Increased Magnesium May Help Decrease Inflammation
Thursday, September 19th 2013
- Fewer than half of the people in the study were getting enough dietary magnesium to meet the estimated average requirement (the amount estimated to meet the needs of 50% of people), and more than one-third had low magnesium levels in their blood.
- People with low-magnesium diets had higher levels of C-reactive protein (CRP), a marker of inflammation that is closely correlated with cardiac risk.
- A low magnesium diet was also associated with a higher body mass index, a number based on height and weight that is used to diagnose overweight and obesity. Scientists have found a close relationship between obesity and inflammation.
- CRP levels decreased in people in the magnesium group whose CRP levels were high at the beginning of the stuffy, but increased in those in the placebo group.
- Have an ounce of almonds or cashews every day. This will add about 75mg of magnesium to your daily intake. Better still, try an ounce of pumpkin seeds, which have twice as much magnesium.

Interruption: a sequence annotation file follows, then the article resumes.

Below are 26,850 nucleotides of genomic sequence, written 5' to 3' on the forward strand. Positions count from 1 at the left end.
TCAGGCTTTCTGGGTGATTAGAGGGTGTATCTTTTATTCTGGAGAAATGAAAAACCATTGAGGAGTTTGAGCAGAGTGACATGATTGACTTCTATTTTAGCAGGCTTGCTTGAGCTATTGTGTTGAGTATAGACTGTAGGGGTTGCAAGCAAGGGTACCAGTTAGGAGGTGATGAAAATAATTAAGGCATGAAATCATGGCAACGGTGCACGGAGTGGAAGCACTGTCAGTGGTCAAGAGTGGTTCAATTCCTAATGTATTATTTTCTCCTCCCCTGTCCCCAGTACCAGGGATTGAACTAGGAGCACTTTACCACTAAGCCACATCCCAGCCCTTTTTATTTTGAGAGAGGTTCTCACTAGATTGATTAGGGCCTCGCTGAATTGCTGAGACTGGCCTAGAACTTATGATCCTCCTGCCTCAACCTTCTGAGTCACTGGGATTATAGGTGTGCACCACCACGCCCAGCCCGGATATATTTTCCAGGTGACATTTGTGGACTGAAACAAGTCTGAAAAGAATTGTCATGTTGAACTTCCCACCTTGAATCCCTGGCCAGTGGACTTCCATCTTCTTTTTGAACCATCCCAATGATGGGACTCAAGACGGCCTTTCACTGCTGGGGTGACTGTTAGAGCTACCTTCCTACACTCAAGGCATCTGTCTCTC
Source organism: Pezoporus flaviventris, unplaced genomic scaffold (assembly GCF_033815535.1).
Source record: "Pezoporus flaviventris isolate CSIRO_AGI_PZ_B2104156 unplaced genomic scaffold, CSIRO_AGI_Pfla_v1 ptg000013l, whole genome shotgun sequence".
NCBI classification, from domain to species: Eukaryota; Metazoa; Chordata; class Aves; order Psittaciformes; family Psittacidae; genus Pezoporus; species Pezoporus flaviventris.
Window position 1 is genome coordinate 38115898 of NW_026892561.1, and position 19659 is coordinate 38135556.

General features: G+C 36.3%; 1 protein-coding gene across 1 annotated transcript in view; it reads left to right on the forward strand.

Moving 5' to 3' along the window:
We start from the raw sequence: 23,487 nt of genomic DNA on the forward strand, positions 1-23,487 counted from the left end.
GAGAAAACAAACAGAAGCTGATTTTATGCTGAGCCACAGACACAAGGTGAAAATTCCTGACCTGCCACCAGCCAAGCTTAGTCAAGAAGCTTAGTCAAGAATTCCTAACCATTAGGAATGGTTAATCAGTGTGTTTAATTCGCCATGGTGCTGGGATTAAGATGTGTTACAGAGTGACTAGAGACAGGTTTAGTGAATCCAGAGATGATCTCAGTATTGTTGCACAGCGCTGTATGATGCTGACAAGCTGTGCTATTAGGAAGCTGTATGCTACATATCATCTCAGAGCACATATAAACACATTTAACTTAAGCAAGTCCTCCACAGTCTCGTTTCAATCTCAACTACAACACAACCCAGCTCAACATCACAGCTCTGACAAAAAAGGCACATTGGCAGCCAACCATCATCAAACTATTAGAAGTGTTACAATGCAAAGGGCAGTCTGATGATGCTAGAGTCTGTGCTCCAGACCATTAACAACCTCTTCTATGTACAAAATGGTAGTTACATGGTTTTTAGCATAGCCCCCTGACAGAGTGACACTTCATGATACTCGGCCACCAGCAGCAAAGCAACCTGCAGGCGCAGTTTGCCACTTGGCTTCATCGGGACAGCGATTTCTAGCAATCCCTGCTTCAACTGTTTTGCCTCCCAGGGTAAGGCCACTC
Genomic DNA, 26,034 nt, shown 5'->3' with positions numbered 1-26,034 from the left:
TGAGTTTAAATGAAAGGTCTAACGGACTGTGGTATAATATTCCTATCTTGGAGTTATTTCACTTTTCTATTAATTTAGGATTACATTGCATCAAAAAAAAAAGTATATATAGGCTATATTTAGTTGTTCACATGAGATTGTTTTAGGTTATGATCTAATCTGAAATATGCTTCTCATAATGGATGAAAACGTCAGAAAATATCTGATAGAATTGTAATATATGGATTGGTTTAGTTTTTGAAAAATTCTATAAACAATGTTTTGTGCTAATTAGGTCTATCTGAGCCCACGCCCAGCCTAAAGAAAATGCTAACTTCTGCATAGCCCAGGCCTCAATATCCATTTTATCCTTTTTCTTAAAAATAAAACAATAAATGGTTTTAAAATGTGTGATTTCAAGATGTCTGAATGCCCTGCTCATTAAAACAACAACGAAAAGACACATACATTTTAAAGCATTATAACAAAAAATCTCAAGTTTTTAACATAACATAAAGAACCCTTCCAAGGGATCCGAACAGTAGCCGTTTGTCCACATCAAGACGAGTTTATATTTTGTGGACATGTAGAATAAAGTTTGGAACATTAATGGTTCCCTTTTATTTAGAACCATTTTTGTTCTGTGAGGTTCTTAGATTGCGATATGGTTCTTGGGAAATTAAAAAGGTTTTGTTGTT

- Add a half-cup of cooked spinach, Best know for its iron content, spinach has 75mg of magnesium as well. Swiss Chard has a similar amount.
- Switch to quinoa, instead of rice or pasta. A half-cup of cooked quinoa has about 90mg of magnesium.
- Replace refined foods. In general, eating more foods with whole grains, nuts and seeds, beans, and green vegetables – the richest sources of magnesium 0 will boost your intake of magnesium and other vitamins and minerals.
- Consider supplementing. A magnesium supplement or a multivitamin with magnesium can help ensure that you get enough each day.
Footnote from Ideal Health:
The following products are all useful Magnesium supplements:
Related health information can be found here:
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